Gary Bartz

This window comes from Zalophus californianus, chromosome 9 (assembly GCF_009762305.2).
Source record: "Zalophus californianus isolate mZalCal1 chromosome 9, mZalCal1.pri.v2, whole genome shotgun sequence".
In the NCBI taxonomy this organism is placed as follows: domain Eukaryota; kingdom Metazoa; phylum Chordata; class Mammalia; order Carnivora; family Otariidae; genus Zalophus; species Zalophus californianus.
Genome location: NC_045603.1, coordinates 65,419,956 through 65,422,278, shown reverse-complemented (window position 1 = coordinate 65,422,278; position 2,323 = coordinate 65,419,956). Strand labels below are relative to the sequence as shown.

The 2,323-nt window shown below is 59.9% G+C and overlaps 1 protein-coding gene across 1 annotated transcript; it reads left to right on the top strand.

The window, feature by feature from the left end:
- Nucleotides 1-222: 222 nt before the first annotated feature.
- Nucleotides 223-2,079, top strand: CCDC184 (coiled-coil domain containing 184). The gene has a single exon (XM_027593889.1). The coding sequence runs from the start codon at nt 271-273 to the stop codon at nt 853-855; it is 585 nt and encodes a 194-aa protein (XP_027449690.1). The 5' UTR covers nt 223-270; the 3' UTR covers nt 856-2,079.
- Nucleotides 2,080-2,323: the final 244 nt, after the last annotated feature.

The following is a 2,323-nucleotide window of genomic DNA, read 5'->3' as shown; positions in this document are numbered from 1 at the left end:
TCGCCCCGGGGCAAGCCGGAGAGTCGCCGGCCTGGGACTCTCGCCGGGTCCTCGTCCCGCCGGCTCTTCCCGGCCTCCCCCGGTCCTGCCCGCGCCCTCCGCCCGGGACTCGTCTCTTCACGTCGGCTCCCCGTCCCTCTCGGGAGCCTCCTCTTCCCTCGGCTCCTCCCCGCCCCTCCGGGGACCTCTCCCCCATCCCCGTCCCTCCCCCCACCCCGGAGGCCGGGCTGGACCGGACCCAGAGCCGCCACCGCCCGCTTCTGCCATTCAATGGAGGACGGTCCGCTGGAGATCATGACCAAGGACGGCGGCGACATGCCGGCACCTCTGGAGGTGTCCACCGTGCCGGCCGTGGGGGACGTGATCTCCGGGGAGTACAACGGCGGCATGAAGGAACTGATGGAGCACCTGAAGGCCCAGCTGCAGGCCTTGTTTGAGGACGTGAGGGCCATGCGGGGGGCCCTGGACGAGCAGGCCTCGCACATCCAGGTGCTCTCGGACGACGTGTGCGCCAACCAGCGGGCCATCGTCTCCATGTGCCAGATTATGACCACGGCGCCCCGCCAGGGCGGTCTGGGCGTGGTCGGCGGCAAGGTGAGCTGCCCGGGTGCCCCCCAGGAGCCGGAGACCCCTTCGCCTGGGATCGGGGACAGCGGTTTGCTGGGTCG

Gary Bartz, a Baltimore native, moved to New York City in 1958 to study at the Juilliard School. Bartz was able to sneak in to Birdland and other top clubs throughout the night and saw Miles Davis, Ornette Coleman, Thelonius Monk and Ornette Coleman. Bartz was quickly acclaimed as the best alto saxophonist after Cannonball Adderley in the 1960s. He joined the Max Roach/Abbey Lincoln Group, and the Charles Mingus Jazz Workshop. After meeting the group at his parents nightclub, Bartz signed up for Art Blakey’s Jazz Messengers in 1965 and recorded Soulfinger. McCoy Tyner was also working with Bartz, who gained a deeper appreciation for John Coltrane’s influence. Miles Davis called Bartz in 1970 to ask him to join his band at the Isle of Wight Festival. Bartz formed Ntu Troop in the same year. Ntu was named after the Bantu word meaning “unity” in the Bantu language. Ntu’s albums include I’ve Known Rivers, Other Bodies and Music is My Sanctuary, Love Affair and Another Earth. Bartz has released more than 40 solo albums, and over 200 guest artists. Recent releases include Coltrane Rules, Tao of a Music Warrior and Live at the Jazz Standard Volume 1 u0026 Volume 2 and several other albums on his own label OYO. He continues to perform in cities like Tokyo and Los Angeles with McCoy Tyner. From

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